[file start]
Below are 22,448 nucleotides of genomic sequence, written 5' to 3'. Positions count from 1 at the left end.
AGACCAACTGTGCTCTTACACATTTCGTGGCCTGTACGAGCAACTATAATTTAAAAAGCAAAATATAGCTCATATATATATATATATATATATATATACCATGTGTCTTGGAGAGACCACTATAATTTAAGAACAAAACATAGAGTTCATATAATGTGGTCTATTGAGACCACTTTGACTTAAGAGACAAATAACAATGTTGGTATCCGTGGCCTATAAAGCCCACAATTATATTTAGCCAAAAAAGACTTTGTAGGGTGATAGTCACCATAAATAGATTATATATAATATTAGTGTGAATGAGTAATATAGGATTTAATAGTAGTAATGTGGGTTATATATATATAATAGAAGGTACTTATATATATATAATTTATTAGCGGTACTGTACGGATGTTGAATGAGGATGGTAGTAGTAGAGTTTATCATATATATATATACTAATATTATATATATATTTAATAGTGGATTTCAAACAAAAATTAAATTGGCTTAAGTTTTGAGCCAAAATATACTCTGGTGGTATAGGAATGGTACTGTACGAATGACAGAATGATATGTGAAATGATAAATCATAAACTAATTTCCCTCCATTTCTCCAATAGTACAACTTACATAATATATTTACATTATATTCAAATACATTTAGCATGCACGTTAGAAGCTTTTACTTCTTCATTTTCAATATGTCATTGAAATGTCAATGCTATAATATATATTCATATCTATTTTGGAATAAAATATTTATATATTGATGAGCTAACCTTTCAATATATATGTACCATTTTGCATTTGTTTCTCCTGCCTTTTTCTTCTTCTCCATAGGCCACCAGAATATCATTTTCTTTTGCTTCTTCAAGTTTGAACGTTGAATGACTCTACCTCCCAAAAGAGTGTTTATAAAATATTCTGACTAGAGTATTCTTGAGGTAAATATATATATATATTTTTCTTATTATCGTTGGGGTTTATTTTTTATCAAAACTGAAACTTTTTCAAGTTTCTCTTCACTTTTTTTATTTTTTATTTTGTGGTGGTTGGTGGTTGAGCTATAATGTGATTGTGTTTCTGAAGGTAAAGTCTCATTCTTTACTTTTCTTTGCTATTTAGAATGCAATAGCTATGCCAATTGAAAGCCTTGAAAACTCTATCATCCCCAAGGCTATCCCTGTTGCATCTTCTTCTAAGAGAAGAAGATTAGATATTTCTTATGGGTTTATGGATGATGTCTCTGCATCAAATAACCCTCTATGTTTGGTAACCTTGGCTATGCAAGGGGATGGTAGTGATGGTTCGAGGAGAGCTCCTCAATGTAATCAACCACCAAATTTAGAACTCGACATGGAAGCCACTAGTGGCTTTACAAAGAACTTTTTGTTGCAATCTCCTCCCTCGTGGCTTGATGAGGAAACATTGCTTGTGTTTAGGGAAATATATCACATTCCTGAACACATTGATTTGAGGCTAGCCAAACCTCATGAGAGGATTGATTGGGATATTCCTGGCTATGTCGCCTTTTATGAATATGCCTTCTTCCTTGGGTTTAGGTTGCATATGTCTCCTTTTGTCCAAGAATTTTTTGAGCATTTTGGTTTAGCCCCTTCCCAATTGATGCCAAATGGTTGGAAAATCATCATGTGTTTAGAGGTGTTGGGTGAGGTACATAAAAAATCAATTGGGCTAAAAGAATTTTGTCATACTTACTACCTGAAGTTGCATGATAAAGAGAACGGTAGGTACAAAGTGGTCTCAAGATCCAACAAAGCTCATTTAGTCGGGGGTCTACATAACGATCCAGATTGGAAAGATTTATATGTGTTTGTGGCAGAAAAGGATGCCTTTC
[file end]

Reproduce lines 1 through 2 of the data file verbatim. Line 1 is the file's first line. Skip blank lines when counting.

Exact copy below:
Below are 22,448 nucleotides of genomic sequence, written 5' to 3'. Positions count from 1 at the left end.
AGACCAACTGTGCTCTTACACATTTCGTGGCCTGTACGAGCAACTATAATTTAAAAAGCAAAATATAGCTCATATATATATATATATATATATATATACCATGTGTCTTGGAGAGACCACTATAATTTAAGAACAAAACATAGAGTTCATATAATGTGGTCTATTGAGACCACTTTGACTTAAGAGACAAATAACAATGTTGGTATCCGTGGCCTATAAAGCCCACAATTATATTTAGCCAAAAAAGACTTTGTAGGGTGATAGTCACCATAAATAGATTATATATAATATTAGTGTGAATGAGTAATATAGGATTTAATAGTAGTAATGTGGGTTATATATATATAATAGAAGGTACTTATATATATATAATTTATTAGCGGTACTGTACGGATGTTGAATGAGGATGGTAGTAGTAGAGTTTATCATATATATATATACTAATATTATATATATATTTAATAGTGGATTTCAAACAAAAATTAAATTGGCTTAAGTTTTGAGCCAAAATATACTCTGGTGGTATAGGAATGGTACTGTACGAATGACAGAATGATATGTGAAATGATAAATCATAAACTAATTTCCCTCCATTTCTCCAATAGTACAACTTACATAATATATTTACATTATATTCAAATACATTTAGCATGCACGTTAGAAGCTTTTACTTCTTCATTTTCAATATGTCATTGAAATGTCAATGCTATAATATATATTCATATCTATTTTGGAATAAAATATTTATATATTGATGAGCTAACCTTTCAATATATATGTACCATTTTGCATTTGTTTCTCCTGCCTTTTTCTTCTTCTCCATAGGCCACCAGAATATCATTTTCTTTTGCTTCTTCAAGTTTGAACGTTGAATGACTCTACCTCCCAAAAGAGTGTTTATAAAATATTCTGACTAGAGTATTCTTGAGGTAAATATATATATATATTTTTCTTATTATCGTTGGGGTTTATTTTTTATCAAAACTGAAACTTTTTCAAGTTTCTCTTCACTTTTTTTATTTTTTATTTTGTGGTGGTTGGTGGTTGAGCTATAATGTGATTGTGTTTCTGAAGGTAAAGTCTCATTCTTTACTTTTCTTTGCTATTTAGAATGCAATAGCTATGCCAATTGAAAGCCTTGAAAACTCTATCATCCCCAAGGCTATCCCTGTTGCATCTTCTTCTAAGAGAAGAAGATTAGATATTTCTTATGGGTTTATGGATGATGTCTCTGCATCAAATAACCCTCTATGTTTGGTAACCTTGGCTATGCAAGGGGATGGTAGTGATGGTTCGAGGAGAGCTCCTCAATGTAATCAACCACCAAATTTAGAACTCGACATGGAAGCCACTAGTGGCTTTACAAAGAACTTTTTGTTGCAATCTCCTCCCTCGTGGCTTGATGAGGAAACATTGCTTGTGTTTAGGGAAATATATCACATTCCTGAACACATTGATTTGAGGCTAGCCAAACCTCATGAGAGGATTGATTGGGATATTCCTGGCTATGTCGCCTTTTATGAATATGCCTTCTTCCTTGGGTTTAGGTTGCATATGTCTCCTTTTGTCCAAGAATTTTTTGAGCATTTTGGTTTAGCCCCTTCCCAATTGATGCCAAATGGTTGGAAAATCATCATGTGTTTAGAGGTGTTGGGTGAGGTACATAAAAAATCAATTGGGCTAAAAGAATTTTGTCATACTTACTACCTGAAGTTGCATGATAAAGAGAACGGTAGGTACAAAGTGGTCTCAAGATCCAACAAAGCTCATTTAGTCGGGGGTCTACATAACGATCCAGATTGGAAAGATTTATATGTGTTTGTGGCAGAAAAGGATGCCTTTC